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Bedwetting and the Food Connection: How Diet Can Impact Your Kid's Bedwetting Problems‍

Updated: Sep 8, 2023


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As the old saying goes, you are what you eat. And that's just as true for children as it is for adults. In fact, diet plays a major role in your child’s health and well-being.


Different factors can lead to bedwetting, and you'll want to have your doctor rule them out, but there's also an interesting connection between bedwetting and diet.


It's not uncommon for kids between 4 and 11 years old to experience bedwetting. It can be difficult for parents to cope with managing their child's bedwetting and embarrassing for kids who are having these problems. Fortunately, there are ways to help reduce the risk of nighttime accidents and improve your child’s sleep hygiene at the same time.


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What is Bedwetting?


The medical term for involuntary urination is enuresis. Also referred to as urinary incontinence, bedwetting is experienced by many kids at some point in their childhood. Bedwetting is when a child urinates during sleep and is not aware of it. Bedwetting is more common in boys than girls.


Some common medical causes of bedwetting are issues with the sleep-wake cycle, urinary tract infections, central nervous system function (often maturational delay), or issues with the digestive system. Bedwetting can also be due to anxiety, stress or other emotional challenges.


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Foods That Cause Bedwetting


Certain foods can irritate the bladder for various reasons and contribute to bedwetting. While every child is different, some foods that may be problematic include chocolate, dairy products, artificial dyes, sugary foods, soda, and acidic fruits including berries and tomatoes. When these foods are avoided, particularly in the evening, it may help to reduce the chance of bedwetting during the night.


Foods That May Help Reduce Bedwetting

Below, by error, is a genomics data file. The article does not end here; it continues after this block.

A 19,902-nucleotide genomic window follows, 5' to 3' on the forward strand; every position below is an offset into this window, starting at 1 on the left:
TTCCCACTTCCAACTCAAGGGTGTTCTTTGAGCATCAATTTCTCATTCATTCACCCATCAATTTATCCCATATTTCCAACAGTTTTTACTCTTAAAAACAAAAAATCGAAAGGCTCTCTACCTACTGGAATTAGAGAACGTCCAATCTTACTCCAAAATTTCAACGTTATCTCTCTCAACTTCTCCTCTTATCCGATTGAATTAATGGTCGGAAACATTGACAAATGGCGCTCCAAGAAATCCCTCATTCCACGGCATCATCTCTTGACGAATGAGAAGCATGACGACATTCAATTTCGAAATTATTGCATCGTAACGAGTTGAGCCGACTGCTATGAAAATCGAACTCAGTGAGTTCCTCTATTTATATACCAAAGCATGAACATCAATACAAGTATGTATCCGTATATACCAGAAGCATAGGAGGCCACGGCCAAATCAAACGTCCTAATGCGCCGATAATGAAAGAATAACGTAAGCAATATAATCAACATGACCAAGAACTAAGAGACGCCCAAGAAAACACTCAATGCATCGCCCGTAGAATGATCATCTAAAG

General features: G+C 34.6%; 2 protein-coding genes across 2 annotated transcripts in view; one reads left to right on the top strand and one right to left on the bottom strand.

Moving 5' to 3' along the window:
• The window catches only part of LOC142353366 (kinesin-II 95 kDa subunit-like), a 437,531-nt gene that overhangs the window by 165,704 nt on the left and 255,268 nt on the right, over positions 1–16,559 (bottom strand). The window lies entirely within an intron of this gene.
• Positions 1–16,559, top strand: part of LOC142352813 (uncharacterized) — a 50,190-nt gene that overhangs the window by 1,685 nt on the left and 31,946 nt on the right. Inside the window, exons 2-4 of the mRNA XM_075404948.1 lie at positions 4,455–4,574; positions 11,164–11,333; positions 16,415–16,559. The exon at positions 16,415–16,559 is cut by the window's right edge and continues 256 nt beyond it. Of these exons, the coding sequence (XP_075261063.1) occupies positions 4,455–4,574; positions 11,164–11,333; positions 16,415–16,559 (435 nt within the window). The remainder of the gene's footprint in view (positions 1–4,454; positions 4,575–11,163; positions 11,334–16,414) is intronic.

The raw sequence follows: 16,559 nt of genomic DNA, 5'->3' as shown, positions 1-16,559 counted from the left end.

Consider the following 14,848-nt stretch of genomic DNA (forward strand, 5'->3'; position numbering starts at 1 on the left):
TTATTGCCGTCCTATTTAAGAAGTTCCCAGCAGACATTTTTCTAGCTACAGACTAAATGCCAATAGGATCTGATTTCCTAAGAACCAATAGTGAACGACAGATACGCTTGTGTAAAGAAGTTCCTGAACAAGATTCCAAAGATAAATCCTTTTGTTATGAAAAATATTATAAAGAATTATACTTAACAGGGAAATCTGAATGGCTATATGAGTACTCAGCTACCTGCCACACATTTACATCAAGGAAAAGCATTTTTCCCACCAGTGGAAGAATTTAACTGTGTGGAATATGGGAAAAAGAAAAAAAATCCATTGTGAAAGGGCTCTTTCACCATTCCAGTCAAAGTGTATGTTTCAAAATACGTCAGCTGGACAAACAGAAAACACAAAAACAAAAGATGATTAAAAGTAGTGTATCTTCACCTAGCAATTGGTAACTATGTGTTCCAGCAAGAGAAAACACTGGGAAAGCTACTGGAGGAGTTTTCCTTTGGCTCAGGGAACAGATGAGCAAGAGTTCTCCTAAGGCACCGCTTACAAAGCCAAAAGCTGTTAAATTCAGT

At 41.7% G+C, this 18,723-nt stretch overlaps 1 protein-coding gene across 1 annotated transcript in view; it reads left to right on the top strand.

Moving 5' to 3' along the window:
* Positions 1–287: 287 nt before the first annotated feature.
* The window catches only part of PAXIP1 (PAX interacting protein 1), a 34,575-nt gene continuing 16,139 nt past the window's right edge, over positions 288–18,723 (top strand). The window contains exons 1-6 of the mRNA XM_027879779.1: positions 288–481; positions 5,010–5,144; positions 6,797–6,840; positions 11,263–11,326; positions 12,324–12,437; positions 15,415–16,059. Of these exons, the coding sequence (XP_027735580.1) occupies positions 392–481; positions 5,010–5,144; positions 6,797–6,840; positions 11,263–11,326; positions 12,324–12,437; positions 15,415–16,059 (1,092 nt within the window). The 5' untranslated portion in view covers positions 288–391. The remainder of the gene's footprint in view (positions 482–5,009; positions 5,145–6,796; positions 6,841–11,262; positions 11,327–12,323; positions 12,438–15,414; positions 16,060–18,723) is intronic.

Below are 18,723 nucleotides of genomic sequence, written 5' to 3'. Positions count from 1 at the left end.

There are a few foods that can help to reduce the risk of bedwetting. Foods that are high in fiber help the body to process nutrients and waste products more efficiently. Fiber also helps reduce the risk of constipation, which is a common cause of bedwetting.


Some foods that are high in fiber include whole-grain bread, crackers, or pasta, oats, barley, broccoli, apples, carrots, peas, nuts, and seeds. Encouraging your child to eat more fiber-rich foods can help to reduce the risk of future bedwetting problems.


Bedwetting is not uncommon in childhood and most children typically outgrow it by age 10. While bedwetting often is not a serious medical condition, it can be embarrassing for your child and frustrating for you as a parent.


Paying attention to your child's diet can be an important key to addressing bedwetting. If your child is consistently wetting the bed and you're not sure of the cause, talk to your doctor for support and suggested treatment.


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Want to learn more about how food affects our kids? Check out these HealthSmart Kids! posts:






All blog content shared through HealthSmart! Kids is for informational purposes only and not to be construed as medical advice. Always talk with your qualified health care provider for managing your health care needs.


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